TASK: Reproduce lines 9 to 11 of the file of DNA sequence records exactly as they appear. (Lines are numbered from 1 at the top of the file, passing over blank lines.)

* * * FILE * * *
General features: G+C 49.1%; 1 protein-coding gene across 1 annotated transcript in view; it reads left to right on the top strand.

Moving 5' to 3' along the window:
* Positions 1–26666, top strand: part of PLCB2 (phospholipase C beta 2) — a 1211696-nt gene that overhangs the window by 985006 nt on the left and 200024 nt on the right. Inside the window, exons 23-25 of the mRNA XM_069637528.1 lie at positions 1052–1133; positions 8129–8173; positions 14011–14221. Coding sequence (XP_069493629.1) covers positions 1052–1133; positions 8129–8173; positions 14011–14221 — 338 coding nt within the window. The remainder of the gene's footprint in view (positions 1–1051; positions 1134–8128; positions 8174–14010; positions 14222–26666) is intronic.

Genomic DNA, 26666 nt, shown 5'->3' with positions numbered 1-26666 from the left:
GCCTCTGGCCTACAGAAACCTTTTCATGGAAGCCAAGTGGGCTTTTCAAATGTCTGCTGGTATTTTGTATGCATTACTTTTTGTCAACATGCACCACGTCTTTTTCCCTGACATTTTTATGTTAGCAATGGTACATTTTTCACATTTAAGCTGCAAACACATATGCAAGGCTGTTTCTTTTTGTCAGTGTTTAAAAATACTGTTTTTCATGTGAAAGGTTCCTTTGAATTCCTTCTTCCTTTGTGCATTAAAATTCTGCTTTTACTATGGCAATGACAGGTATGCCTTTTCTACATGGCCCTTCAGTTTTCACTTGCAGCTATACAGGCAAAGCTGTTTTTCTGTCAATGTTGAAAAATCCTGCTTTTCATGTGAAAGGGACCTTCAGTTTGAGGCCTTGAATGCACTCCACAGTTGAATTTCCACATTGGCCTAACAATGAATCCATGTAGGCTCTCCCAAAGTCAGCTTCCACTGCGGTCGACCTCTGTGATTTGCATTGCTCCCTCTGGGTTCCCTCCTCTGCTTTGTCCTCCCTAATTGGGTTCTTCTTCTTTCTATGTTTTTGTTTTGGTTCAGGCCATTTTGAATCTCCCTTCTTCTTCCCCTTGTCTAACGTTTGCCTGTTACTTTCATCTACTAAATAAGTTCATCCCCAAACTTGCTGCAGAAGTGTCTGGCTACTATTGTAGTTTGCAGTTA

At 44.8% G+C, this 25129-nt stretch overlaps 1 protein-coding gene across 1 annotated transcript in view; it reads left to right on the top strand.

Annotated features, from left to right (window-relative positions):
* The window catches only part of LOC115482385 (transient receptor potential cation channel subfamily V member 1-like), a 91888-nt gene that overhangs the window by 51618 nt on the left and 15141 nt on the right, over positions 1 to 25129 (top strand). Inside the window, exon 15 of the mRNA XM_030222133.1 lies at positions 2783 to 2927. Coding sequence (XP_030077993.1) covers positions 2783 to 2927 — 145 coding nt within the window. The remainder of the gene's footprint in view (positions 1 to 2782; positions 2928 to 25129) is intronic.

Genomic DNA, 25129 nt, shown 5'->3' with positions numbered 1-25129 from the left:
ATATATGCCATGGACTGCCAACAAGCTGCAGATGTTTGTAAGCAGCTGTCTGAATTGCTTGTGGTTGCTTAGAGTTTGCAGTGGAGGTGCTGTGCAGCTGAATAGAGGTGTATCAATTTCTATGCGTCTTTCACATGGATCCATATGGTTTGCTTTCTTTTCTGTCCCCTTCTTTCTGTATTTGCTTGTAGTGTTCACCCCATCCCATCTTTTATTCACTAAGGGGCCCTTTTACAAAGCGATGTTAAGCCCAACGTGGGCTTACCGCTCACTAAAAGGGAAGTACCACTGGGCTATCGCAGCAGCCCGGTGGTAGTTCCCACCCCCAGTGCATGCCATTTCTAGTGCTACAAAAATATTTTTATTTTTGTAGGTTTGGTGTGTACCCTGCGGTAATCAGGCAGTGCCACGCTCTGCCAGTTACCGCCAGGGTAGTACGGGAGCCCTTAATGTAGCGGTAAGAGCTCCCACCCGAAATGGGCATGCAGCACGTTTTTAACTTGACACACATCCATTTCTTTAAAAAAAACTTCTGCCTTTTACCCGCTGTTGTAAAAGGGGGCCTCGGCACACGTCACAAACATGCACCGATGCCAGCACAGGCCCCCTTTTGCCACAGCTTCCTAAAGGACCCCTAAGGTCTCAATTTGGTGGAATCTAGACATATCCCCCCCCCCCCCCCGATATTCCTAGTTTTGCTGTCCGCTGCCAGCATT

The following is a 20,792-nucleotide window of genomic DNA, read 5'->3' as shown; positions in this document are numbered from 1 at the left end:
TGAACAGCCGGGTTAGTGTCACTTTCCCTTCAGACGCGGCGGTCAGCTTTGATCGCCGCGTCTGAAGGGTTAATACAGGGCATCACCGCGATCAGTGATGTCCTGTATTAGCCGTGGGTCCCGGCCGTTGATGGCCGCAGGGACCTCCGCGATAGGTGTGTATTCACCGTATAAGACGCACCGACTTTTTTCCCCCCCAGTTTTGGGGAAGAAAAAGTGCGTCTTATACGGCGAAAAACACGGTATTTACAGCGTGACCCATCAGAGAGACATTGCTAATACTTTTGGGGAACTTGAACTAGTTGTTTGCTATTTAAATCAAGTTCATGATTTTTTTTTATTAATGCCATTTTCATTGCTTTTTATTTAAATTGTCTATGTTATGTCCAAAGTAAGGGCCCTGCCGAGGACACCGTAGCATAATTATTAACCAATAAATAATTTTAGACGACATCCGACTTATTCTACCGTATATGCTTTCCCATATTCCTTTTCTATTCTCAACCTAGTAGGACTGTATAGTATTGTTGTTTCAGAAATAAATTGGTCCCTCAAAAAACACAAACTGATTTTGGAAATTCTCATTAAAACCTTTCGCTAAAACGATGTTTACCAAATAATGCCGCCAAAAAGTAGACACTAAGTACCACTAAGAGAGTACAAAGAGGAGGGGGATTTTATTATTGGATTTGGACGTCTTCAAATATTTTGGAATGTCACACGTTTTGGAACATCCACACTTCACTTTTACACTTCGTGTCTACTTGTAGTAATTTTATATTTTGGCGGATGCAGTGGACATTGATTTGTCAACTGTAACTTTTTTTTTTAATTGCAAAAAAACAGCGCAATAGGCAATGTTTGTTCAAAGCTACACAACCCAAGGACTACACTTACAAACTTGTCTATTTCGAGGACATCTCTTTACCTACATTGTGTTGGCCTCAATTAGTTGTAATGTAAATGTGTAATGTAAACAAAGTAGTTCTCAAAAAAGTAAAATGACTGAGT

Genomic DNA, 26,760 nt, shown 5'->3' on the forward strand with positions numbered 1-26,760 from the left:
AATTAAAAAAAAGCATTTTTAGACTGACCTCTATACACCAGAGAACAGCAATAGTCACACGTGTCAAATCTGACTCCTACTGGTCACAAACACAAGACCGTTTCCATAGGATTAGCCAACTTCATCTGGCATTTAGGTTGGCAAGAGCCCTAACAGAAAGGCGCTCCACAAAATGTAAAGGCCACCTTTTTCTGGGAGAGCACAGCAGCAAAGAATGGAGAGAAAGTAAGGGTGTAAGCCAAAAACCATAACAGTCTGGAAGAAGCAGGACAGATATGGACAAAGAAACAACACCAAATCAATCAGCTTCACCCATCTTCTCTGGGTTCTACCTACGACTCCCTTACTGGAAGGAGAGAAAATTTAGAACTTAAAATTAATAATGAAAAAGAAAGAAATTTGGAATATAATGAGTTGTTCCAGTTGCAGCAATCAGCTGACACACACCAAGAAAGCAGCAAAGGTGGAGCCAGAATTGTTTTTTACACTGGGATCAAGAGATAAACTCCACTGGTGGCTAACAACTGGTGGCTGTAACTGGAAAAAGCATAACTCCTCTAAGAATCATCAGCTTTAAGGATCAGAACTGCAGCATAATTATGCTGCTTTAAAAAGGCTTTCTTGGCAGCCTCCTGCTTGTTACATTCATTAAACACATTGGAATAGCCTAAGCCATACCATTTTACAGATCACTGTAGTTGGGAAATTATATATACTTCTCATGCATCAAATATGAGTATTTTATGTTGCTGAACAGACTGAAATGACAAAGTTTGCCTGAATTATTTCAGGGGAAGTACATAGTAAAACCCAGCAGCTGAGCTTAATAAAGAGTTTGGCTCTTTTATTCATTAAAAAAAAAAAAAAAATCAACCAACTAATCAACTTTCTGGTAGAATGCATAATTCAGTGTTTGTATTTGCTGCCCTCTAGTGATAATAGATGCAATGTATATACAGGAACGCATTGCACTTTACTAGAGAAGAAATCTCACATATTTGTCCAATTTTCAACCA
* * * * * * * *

Genomic DNA, 25129 nt, shown 5'->3' with positions numbered 1-25129 from the left:
ATATATGCCATGGACTGCCAACAAGCTGCAGATGTTTGTAAGCAGCTGTCTGAATTGCTTGTGGTTGCTTAGAGTTTGCAGTGGAGGTGCTGTGCAGCTGAATAGAGGTGTATCAATTTCTATGCGTCTTTCACATGGATCCATATGGTTTGCTTTCTTTTCTGTCCCCTTCTTTCTGTATTTGCTTGTAGTGTTCACCCCATCCCATCTTTTATTCACTAAGGGGCCCTTTTACAAAGCGATGTTAAGCCCAACGTGGGCTTACCGCTCACTAAAAGGGAAGTACCACTGGGCTATCGCAGCAGCCCGGTGGTAGTTCCCACCCCCAGTGCATGCCATTTCTAGTGCTACAAAAATATTTTTATTTTTGTAGGTTTGGTGTGTACCCTGCGGTAATCAGGCAGTGCCACGCTCTGCCAGTTACCGCCAGGGTAGTACGGGAGCCCTTAATGTAGCGGTAAGAGCTCCCACCCGAAATGGGCATGCAGCACGTTTTTAACTTGACACACATCCATTTCTTTAAAAAAAACTTCTGCCTTTTACCCGCTGTTGTAAAAGGGGGCCTCGGCACACGTCACAAACATGCACCGATGCCAGCACAGGCCCCCTTTTGCCACAGCTTCCTAAAGGACCCCTAAGGTCTCAATTTGGTGGAATCTAGACATATCCCCCCCCCCCCCCCGATATTCCTAGTTTTGCTGTCCGCTGCCAGCATT

The following is a 20,792-nucleotide window of genomic DNA, read 5'->3' as shown; positions in this document are numbered from 1 at the left end: